I'm new on this list. I wonder if Miguel Carrasquer could send me off list the
key to his phonetic symbols? Also, what's Kartvelian?
Re Italian being fairly innovative compared with some other Romance languages: I
have just been using Buck on Osco-Umbrian (for other purposes), but it struck me
then that there seems to be a fair bit of Umbrian, particularly, in modern
Italian (more in pronunciation than lexicon). Unfortunately I didn't make notes
and I've had to return the book.
The whole topic of dialects, how they form, and how daughter languages relate to
them, is of great interest and puzzlement to me whether we're talking about
dialects of PIE, Latin, or English. Even with the enormous amount of work that
has been done, it is not clear to me that anyone has a very exact idea of the
origins of the various American or Australian dialects of English (other than
that Ulster made a huge contribution to the midwestern dialect). And one might
(perhaps) ask whether English is a daughter language of some form of Norse
rather than having merely borrowed hugely from it. Also, why are the dialects
of southern England so close to each other, although some historically are in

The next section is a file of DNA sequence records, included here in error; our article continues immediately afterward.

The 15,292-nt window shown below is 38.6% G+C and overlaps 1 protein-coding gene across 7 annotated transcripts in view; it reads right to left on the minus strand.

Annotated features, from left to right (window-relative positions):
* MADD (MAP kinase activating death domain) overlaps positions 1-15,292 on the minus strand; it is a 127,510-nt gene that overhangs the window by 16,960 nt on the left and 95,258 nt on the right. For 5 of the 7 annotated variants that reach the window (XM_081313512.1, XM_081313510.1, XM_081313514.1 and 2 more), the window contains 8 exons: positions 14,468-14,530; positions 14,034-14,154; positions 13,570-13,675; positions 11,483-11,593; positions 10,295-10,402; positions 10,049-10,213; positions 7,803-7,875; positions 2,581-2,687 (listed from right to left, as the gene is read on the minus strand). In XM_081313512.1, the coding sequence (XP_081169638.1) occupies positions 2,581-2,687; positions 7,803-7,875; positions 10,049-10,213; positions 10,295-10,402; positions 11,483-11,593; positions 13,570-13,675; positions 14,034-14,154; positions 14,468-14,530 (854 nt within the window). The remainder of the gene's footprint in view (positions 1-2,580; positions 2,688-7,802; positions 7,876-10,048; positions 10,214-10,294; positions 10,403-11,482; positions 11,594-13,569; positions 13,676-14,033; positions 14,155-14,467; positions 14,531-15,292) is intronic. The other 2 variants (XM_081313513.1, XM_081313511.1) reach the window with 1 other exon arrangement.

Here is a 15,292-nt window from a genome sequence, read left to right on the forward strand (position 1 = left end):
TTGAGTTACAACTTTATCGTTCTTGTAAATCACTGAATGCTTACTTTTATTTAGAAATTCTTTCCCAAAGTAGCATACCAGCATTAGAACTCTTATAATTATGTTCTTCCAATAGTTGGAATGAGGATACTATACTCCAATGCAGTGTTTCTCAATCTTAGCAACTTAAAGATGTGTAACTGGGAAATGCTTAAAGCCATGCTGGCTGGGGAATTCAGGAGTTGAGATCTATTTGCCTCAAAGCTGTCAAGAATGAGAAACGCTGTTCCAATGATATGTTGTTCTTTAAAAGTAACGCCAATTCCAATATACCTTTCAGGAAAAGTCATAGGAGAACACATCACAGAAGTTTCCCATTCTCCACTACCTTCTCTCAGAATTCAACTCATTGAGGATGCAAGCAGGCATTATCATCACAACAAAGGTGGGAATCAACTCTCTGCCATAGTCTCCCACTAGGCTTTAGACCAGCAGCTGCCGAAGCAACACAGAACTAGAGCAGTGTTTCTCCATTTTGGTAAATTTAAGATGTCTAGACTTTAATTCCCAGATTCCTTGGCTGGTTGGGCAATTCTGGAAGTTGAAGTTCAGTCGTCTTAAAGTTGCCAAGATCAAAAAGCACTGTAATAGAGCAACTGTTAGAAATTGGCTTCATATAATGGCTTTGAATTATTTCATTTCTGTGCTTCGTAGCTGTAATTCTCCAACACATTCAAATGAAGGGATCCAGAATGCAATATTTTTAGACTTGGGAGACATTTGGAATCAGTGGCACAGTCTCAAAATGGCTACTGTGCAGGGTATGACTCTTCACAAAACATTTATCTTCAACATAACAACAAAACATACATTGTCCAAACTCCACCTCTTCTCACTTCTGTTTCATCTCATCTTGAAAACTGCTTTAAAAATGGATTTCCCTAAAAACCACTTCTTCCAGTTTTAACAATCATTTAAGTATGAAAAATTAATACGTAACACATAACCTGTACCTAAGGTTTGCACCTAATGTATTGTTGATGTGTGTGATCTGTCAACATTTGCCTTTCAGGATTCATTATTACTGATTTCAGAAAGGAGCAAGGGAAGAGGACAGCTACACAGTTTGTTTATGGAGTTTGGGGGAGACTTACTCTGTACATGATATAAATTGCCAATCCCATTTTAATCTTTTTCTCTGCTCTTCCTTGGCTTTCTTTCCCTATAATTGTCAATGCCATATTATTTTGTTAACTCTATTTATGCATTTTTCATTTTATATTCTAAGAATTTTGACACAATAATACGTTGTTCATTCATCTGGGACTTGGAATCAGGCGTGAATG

Saxon-Briton areas and others Saxon-Norse areas, whereas Scots is almost a
separate language, even though SW Scotland was a British-Saxon area and SE
Scotland a Saxon-Norse area? There must have been reams of work done on these
issues that I don't know about. But I am sure that Latin was a lot like modern
English in that there were all these different Italic dialects with influence in
some cases from Etruscan and in other cases from Greek or Celtic(?), and that as
Piotr says, one particular form associated with the dominant city became the
literary standard and differentiated from anything actually spoken. However,
the administrators and soldiers of the Empire carried some form of the standard
language to the four corners, that form depending to some extent on where the
troops were raised. So some Romance dialects could have been analogous to
mid-western American - descendants of a dialect of Latin spoken in a remote
corner of Italy that happened to supply the majority of recruits for Legio XY.
An interesting side question to all this would be, do we have any Roman
analogues of languages like Pizin (Pidgin), Fanakalo (in southern Africa), or
Haitian Creole? Or even of varieties of Latin as divergent from the mother
language as some of the spoken versions of English in, say, Zimbabwe or Zambia
("Gott, jong, but I'd better hamba lapa kunganda kamina now now or the mfasi
will be mubi sterik at me!"- Translation: "Gosh, I'd better go home right now or
my wife'll kill me!") a few years ago. Early Welsh, maybe?
On another subject, does anyone know of an "attested" (or reconstructible)
variant "spelH3-" of the root *pelH3 (Pokorny 798 - the one that gives rise to
polis and Pur (Skt)?
Also, where does the root *terp- (Pokorny 1077 - "to give pleasure" as in Greek
Euterpe) occur other than in Greek, and does anyone know whether there has been
work done on any possible earlier forms of this root?
----- Original Message -----
Sent: Tuesday, February 04, 2003 3:40 AM
Subject: [tied] Digest Number 1216
There are 25 messages in this issue.